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Best Late Fall Nature Photo Ops

Seattle NorthCountry begs to be photographed. Come document the changing season at these four nature photo ops.

Fall is a special season in Seattle NorthCountry. The air gets crisp, the sweaters come out of the closet and the foliage starts to turn. And we can’t forget to mention blustery days, hot apple cider and picking pumpkins. If you’re looking for that perfect scenic spot to photograph the Seattle NorthCountry fall, well, here’s four of them.

Lime Kiln Trail - Granite Falls
6 mi. | Good for Beginners

Lime Kiln Trail meanders over bridges and through old-growth forests for seven miles, and in the fall, the turning foliage is out in full. The trail mostly follows an old railroad line that shuttled limestone to the kiln for refining into “lime” to be used in manufacturing in the nearby port city of Everett. Learn Seattle NorthCounty history and grab some fall shots all in one.


Lowell Riverfront Park in Everett.

Lowell Riverfront Park - Everett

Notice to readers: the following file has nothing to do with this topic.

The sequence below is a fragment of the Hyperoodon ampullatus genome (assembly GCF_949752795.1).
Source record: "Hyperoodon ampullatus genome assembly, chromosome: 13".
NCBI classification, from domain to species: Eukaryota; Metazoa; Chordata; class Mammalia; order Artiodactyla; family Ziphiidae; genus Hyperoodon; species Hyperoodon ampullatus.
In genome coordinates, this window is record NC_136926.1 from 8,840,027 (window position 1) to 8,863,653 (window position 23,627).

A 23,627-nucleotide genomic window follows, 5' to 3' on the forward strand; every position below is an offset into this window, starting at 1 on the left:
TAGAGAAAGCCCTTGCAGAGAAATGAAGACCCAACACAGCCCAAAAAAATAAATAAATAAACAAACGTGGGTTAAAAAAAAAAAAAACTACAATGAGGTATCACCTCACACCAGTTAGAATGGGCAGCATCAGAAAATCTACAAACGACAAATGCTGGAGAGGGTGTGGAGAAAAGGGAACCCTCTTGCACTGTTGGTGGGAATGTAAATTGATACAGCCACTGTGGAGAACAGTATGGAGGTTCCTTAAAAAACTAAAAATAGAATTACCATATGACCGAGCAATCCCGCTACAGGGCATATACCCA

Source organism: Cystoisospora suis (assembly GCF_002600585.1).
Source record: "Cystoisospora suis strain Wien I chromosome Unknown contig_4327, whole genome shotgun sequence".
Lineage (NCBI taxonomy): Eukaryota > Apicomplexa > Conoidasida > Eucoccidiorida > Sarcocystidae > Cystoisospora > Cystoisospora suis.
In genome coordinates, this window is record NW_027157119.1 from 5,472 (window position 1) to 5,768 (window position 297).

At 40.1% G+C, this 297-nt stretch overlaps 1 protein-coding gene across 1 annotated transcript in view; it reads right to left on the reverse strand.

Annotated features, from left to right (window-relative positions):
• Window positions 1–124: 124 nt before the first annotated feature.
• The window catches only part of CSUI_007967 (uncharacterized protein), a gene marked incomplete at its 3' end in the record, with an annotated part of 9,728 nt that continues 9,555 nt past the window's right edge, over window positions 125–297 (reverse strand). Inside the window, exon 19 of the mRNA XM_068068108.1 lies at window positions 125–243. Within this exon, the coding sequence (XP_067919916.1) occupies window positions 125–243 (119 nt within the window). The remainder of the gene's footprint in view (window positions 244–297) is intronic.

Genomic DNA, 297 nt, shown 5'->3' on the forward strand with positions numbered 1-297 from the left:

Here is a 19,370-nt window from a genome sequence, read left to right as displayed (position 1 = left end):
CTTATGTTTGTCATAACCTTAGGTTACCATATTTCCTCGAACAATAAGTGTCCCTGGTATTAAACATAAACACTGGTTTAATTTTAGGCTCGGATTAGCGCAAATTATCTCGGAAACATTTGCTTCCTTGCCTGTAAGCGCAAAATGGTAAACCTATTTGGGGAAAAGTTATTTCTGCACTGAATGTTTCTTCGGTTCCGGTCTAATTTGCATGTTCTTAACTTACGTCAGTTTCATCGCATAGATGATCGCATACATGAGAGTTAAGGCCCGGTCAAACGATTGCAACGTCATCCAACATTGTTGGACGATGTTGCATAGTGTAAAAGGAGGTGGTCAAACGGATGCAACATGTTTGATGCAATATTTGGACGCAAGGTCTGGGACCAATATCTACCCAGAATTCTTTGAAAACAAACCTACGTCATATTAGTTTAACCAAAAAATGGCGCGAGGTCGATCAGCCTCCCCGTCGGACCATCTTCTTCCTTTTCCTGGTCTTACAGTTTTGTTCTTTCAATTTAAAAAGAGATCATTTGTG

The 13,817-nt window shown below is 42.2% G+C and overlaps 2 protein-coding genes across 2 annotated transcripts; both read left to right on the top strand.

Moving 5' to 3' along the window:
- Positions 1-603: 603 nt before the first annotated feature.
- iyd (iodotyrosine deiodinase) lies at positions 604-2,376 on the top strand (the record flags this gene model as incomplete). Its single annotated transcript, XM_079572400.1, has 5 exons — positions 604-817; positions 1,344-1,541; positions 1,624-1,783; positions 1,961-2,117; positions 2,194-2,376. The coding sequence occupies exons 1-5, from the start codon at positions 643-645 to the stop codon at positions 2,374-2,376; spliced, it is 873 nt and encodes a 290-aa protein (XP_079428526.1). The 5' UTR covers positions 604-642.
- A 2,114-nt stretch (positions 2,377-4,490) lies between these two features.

Directions

Lowell Riverfront Park is located in the historic Lowell neighborhood in Everett. The park is unique— it’s where city meets country. On one side of the river you have farmlands, on the other the beginnings of Everett, the largest city in Seattle NorthCounty. The blend of rural and urban make for some beautiful fall photo ops.


Kayak Point in Stanwood.

Kayak Point Park - Stanwood

Directions

Kayak Point Park is a Seattle NorthCounty staple. With access to the Salish Sea, plenty of driftwood to sit on, a public dock, campsites and yurts, Kayak Point Park has it all. It’s even better in the off-season, when the leaves turn, the skies get grey and there’s a bit of a drizzle. Perfect time to sip a coffee while you shoot.

Monte Cristo - Seattle NorthCountry

8 mi. | Good for Beginners

https://www.instagram.com/p/BbFldaKDdSC/?taken-at=242534822

Monte Cristo is one of Seattle NorthCountry’s ghost towns on the Mountain Highway Loop — it’s full of old pioneer settlements that have been lost to time. It’s also a great place to explore in the fall. There’s still old railroad tracks, shacks and signage from the gold rush-era at Monte Cristo, and it all looks better (and spookier) in the fall.

*Note: Monte Cristo is subject to road closures in late fall / early winter. Check road conditions before heading up Mountain Loop Highway here.

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Contributor
Henry Yarsinske, Jr.
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